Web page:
|Published online: April 04, 2014||$US5.00|
Interreligious and intercultural dialogue is supposed to be the best way to solve the conflicts arising from rival religious hermeneutics and different modes to conceive of the ideal of a good life in contemporary multicultural and pluralistic societies. In regard to communicative or dialogical reason, respectful coexistence can be reached only by argumentative communication between interested people. In this sense, only rational arguments strong enough to pass the test of the shared rationality can be valid at a discursive level.
However, Jewish philosopher Emmanuel Levinas and Catholic theologian Johann Baptist Metz challenge the symmetrical and rational-based dialogue in order to postulate an asymmetrical relation by giving voice to the other. For them, the core of interreligious and intercultural engagement does not start from rational agreements as Habermas, for instance, has proposed, but from prophetic and anamnestic reasons.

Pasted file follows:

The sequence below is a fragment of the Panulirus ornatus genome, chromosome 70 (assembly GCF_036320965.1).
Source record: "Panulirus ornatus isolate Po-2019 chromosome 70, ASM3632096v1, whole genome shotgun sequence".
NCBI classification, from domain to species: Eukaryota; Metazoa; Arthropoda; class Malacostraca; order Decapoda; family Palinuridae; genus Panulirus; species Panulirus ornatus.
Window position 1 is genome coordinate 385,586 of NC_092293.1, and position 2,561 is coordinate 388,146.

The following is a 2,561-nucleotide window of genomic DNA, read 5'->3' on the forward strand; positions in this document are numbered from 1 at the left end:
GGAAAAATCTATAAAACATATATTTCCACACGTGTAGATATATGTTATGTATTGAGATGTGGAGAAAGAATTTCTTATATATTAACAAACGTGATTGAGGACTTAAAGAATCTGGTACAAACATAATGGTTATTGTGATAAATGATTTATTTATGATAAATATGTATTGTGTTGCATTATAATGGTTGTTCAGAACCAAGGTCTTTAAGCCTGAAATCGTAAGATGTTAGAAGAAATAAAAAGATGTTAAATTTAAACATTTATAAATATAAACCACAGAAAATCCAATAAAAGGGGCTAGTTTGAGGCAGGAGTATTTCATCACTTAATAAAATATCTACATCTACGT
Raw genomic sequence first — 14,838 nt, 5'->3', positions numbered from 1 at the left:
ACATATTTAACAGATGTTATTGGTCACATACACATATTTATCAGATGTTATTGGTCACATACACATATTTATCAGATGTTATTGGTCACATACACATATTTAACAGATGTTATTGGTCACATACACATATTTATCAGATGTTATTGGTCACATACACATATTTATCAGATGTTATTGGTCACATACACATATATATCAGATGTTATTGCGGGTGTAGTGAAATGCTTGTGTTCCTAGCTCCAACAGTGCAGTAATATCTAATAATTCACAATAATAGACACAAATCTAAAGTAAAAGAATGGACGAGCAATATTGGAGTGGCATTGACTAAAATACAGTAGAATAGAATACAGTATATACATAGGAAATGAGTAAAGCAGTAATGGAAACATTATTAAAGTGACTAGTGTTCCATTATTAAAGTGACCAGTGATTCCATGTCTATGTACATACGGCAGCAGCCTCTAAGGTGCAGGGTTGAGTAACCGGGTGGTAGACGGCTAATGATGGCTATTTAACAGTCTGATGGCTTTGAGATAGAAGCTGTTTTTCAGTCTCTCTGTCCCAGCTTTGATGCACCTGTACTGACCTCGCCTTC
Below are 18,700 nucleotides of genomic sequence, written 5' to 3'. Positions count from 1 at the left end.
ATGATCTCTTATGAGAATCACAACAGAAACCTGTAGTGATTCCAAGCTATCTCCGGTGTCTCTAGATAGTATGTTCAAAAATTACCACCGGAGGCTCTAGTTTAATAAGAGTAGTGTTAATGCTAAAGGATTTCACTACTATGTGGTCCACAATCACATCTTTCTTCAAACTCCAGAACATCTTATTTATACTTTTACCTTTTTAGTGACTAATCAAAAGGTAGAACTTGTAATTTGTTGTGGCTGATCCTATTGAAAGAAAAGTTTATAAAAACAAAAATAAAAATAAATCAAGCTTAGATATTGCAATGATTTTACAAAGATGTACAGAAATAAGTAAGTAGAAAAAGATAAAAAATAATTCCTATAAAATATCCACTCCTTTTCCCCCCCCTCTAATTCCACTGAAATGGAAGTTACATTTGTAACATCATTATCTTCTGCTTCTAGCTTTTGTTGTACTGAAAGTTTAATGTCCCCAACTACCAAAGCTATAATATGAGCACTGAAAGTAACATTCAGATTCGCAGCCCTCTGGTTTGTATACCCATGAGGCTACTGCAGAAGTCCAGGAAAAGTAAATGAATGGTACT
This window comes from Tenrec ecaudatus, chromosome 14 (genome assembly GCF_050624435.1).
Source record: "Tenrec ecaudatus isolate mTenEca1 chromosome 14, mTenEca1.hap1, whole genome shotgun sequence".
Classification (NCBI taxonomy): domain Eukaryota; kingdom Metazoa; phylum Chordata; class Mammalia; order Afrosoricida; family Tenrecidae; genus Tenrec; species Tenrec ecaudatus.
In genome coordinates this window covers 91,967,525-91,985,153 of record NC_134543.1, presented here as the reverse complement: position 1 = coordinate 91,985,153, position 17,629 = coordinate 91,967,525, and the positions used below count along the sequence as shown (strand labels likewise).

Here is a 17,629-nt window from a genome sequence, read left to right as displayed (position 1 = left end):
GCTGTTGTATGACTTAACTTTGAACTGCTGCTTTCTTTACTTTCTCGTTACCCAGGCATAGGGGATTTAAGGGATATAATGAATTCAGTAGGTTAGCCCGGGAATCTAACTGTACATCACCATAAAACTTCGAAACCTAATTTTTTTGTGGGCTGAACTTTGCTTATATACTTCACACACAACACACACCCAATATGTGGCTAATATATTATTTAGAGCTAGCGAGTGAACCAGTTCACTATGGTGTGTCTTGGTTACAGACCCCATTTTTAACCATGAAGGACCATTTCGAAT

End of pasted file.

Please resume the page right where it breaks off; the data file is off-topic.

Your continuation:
This analytical and comparative presentation will show the possibilities of the anamnestic reason and religion as service against dialogical reason in intercultural and interreligious contexts. Levinas’s and Metz’s criticism of dialogical reason opens new perspectives, which contribute to the reflexion for both political theology and political philosophy.
|Keywords:||Interreligious, Intercultural, Dialogue|
The International Journal of Civic, Political, and Community Studies, Volume 11, Issue 2, April 2014, pp.13-22. Article: Print (Spiral Bound). Published online: April 04, 2014 (Article: Electronic (PDF File; 385.132KB)).
PhD Student, School of Humanities, Griffith University in Australia, Universidad Militar Nueva Granada in Colombia, The Gold Coast, QLD, Australia
Senior Lecturer, School of Humanities, Griffith University, The Gold Coast, QLD, Australia